donderdag 12 september 2013

How to obtain a student and work permit, Canada Style!

 To obtain a Canadian visa requires a lot of patience. In further blog entries you can read exactly how much patience is needed not to lose your mind. 

 In this post we will talk about our journey to obtain visas: what we did, how cumbersome it is, which things you need and how long it takes. This post can be boring for some, helpful to others, but a visa post belongs to an emigration overseas blog :D

An additional function of this post is so that we can laugh about the whole thing in a couple of years while reading it all back in our suburbian home near the woods in Canada (much more about our Canadian house in a following post).

We started the whole procedure immediately after we heard to news that Dirk could start his Ph.D. in Canada. In other words, in March 2013 we began. Our journey started with a lot of research. We knew that we had to apply for a student visa for Dirk and a open work permit for Marjolein.

To gain information a logical first step it to consult the Canadian immigration centre website:

But much better information we found on forums and blogs from other Dutch and Belgian immigrants to Canada. The CIC website is complex, chaotic and incomplete. So we read everything on these forums:

We found out that we needed the following stuff to obtain our visas.

1. A common law partnership (since Marjolein is coming with Dirk to Canada)

For this, we needed to collect proof of being together for more then a year. This proof can be pictures, common bank account, common insurance, rental contract and the likes. We found out that you can also use your address history as proof. Since we've live together for more than four years, obtaining a common law status shouldn’t be a problem, we thought. Wrong!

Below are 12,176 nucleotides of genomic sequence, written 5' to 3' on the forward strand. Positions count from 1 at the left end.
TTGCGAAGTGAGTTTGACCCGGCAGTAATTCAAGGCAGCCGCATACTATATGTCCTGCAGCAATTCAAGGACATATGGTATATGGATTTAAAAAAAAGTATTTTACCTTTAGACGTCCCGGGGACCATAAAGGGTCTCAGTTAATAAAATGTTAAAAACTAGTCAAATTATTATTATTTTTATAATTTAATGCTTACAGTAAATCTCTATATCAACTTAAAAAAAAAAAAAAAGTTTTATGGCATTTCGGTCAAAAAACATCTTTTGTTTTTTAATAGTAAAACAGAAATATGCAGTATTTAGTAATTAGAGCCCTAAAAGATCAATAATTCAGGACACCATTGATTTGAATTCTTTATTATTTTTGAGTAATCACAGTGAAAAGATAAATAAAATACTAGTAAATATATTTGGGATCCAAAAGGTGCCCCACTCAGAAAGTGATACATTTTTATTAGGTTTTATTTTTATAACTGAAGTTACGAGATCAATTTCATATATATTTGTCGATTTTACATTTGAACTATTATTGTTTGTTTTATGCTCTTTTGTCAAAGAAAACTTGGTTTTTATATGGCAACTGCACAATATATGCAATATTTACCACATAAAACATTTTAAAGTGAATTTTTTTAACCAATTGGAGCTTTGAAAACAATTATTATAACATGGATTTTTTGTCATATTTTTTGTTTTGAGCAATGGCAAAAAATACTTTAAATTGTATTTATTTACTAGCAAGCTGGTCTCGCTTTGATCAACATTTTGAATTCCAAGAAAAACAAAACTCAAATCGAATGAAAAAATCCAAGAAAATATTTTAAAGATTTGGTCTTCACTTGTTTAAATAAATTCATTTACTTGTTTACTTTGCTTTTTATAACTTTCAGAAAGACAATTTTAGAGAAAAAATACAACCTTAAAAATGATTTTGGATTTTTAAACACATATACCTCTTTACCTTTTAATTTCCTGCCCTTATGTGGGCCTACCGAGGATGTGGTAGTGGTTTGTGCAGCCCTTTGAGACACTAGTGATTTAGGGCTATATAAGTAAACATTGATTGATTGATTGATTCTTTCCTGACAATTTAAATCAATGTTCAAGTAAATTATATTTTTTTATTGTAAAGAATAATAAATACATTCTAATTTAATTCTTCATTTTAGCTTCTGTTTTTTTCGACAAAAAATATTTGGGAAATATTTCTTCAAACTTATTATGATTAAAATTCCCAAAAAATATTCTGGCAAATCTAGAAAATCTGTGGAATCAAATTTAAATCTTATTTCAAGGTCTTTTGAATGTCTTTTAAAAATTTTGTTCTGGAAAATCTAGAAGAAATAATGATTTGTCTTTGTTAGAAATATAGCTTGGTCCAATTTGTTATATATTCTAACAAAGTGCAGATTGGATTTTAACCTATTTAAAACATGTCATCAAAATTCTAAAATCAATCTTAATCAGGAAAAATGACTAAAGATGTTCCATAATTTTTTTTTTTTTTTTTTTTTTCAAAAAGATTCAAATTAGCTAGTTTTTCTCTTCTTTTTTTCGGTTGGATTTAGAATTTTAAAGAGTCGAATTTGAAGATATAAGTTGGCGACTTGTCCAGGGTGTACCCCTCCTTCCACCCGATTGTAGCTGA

First we needed to obtain our address history. Since we lived in Belgium, we needed to ask the municipality of Maastricht (the Netherlands) to send the information in English to us. I can tell you that it wasn’t easy to get the right info at once. Several emails and wrong documents later, it was June when we received everything we needed. In Dutch... In short it took a month to receive the address history

As soon as we got all the documents we went to the municipality of Brussels to let them sign our statutory declaration of common law union (form IMM5409). Dead end. They didn’t want to sign the forms. First we had to apply for a common law status in Belgium before we could become common law partners in Canada. This would take up some time. After some research we found out that a notary could sign the form as well. We paid 30 euros for the signature.

For our common law status to be valid abroad, the address history needed to be translated by a sworn translator. Such a translator for non-business related inquiries is hard to find. Luckily, I knew a few people from university who study at the language faculty. Within a day we found the right translator: he would fix the job within a week and asked 120 euros for his work. As we opened the envelope a week later, just one out of eight documents had been translated. HORROR. We found out that the court had given the wrong file to the translator, meaning we had to wait another week and it was already June.

2. Student permit

To obtain a student permit Dirk needed:
- letter of acceptance from the faculty.
- proof of financial support.
- proof of being legally in Belgium, since we where Dutch immigrants.

Marjolein already obtained official status in Belgium for her study's but Dirk never officially registered. Dutch people moving to Belgium know how frustrating it is to register, especially living in Brussels. It takes up to a half year and is a complex procedure. Long story short: Dirk needed to register officially in Brussels to get the needed proof for his visum. This didn’t work at all, cost a lot of time, and made the whole visa situation a lot more complicated than it already was. We just gave up after all the trouble in Brussels. In June we officially registered ourselves as citizens of The Netherlands to avoid any more complications.